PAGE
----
Layered with intense geologic history at the base of a three-million-year-old volcano, the Lookout House by Faulkner Architects in Truckee, California, rests along a north-facing 20-degree slope with equal parts refuge and prospect at 6,300 feet above mean sea level.
Heavily influenced by its site, the area’s natural Jeffrey Pine and White Fir trees provide a constant reference to the perpendicular horizon in the distance, whilst the incorporation of red-orange glass along its exterior suggests the colour of cooling magma, referencing the site’s geology and offering a warm approach.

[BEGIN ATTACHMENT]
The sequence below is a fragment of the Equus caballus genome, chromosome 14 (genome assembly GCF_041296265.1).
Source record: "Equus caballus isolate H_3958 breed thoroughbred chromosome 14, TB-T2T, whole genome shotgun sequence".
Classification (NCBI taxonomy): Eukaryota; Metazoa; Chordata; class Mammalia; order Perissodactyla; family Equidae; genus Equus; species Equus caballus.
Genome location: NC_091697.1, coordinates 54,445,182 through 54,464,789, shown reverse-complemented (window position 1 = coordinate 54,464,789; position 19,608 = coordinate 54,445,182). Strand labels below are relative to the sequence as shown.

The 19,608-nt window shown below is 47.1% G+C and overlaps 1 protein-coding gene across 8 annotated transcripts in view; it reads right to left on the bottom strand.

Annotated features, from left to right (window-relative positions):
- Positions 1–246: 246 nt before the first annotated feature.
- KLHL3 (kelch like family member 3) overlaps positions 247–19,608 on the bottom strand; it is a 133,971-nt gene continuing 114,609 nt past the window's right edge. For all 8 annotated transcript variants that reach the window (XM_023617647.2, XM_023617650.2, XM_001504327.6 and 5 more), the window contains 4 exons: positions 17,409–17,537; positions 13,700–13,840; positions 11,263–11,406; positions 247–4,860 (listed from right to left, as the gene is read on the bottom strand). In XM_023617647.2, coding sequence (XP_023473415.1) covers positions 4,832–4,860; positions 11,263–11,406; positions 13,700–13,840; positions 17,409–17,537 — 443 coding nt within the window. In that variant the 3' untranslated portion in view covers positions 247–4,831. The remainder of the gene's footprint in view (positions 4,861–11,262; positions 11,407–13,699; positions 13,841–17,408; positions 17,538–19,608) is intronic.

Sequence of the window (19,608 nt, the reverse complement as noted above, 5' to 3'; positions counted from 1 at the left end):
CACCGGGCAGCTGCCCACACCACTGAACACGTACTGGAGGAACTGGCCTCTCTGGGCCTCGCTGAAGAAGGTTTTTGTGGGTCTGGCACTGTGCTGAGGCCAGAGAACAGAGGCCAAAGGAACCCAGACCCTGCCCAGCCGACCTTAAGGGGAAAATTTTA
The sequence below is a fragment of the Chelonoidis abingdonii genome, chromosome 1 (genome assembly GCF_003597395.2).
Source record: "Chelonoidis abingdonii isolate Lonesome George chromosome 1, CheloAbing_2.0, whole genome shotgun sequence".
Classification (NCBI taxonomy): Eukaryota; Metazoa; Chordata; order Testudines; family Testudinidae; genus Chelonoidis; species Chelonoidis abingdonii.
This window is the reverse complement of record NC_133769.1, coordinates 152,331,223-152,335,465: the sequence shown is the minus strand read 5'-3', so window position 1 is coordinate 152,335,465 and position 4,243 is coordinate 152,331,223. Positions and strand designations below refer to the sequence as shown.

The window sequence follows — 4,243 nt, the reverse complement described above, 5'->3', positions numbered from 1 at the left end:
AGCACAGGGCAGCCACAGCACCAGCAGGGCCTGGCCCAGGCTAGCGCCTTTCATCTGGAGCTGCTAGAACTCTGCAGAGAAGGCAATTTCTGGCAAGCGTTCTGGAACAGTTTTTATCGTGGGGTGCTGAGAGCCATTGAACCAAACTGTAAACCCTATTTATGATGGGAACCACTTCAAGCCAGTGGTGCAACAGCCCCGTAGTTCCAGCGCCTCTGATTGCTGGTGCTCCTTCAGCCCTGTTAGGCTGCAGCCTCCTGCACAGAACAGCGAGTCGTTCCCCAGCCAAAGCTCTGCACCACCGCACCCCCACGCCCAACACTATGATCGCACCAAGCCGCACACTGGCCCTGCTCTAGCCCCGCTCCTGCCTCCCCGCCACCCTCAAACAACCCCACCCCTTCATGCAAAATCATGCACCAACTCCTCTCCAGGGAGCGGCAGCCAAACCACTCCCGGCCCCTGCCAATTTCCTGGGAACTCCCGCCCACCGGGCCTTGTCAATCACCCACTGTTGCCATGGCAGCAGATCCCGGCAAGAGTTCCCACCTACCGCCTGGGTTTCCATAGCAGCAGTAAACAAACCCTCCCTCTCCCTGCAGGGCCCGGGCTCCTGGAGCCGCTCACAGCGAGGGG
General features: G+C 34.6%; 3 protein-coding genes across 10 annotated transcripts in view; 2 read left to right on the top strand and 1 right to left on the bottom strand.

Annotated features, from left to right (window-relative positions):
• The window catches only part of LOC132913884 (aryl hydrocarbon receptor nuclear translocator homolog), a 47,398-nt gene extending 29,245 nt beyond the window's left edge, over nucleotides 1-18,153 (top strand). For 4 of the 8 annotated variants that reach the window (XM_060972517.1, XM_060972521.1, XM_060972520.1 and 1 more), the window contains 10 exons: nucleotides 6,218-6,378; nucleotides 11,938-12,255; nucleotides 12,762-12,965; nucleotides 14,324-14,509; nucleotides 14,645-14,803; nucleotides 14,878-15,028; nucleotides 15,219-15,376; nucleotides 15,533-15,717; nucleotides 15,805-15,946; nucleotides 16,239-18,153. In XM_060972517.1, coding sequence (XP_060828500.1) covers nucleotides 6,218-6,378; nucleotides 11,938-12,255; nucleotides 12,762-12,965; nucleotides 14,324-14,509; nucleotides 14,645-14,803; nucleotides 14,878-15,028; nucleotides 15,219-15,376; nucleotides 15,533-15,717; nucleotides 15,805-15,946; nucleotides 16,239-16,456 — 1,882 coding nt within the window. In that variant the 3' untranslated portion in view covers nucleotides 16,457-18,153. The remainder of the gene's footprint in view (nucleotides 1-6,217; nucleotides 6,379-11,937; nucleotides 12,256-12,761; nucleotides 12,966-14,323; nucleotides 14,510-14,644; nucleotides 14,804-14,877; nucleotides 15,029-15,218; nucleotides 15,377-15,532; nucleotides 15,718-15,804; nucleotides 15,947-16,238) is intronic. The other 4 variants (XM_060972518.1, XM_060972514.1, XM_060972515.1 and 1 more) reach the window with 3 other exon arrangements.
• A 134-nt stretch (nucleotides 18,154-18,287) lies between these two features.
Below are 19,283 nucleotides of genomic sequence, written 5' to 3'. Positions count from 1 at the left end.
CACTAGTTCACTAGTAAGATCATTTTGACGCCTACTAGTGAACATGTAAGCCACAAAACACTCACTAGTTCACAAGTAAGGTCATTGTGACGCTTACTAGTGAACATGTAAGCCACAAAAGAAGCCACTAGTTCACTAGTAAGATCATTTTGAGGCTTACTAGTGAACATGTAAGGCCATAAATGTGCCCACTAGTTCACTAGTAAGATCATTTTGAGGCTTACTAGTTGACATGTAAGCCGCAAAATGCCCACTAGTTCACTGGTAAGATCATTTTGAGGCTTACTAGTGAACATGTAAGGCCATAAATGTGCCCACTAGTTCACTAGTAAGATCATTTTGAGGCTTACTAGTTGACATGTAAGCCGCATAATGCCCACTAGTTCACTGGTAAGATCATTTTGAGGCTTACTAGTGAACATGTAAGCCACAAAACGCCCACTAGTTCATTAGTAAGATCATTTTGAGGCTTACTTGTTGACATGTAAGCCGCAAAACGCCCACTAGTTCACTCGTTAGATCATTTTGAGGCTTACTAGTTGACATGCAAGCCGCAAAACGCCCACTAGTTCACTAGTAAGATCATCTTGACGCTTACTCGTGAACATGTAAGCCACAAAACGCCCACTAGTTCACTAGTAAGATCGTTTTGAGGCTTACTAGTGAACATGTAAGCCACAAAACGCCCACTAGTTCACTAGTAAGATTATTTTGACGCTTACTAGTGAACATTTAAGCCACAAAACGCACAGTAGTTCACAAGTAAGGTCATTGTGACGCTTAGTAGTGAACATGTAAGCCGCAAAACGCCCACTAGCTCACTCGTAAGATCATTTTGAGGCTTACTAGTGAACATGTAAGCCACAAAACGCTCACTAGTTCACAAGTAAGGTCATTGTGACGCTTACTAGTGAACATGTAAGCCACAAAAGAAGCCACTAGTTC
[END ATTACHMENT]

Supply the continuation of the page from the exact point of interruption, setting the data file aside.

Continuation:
Insulated by 20-inch-thick concrete walls made from local sand and aggregate, the Lookout House features floor to ceiling openings with structurally glazed sliding doors, and walls which extend beyond the confines of the residence and unto the slope with a ten-foot-wide to allow sloped grade to pour into the building form.
Constructed sustainably, the architects prioritized energy retention through their choice of materials and systems. Utilizing fire-resistant and low maintenance, mass-heavy concrete walls and radiantly heated stone floors, alongside an R80 insulated roof, enhanced glazing, and high-efficiency mechanical and lighting equipment, the Lookout House is able to effortlessly minimize energy loss and use.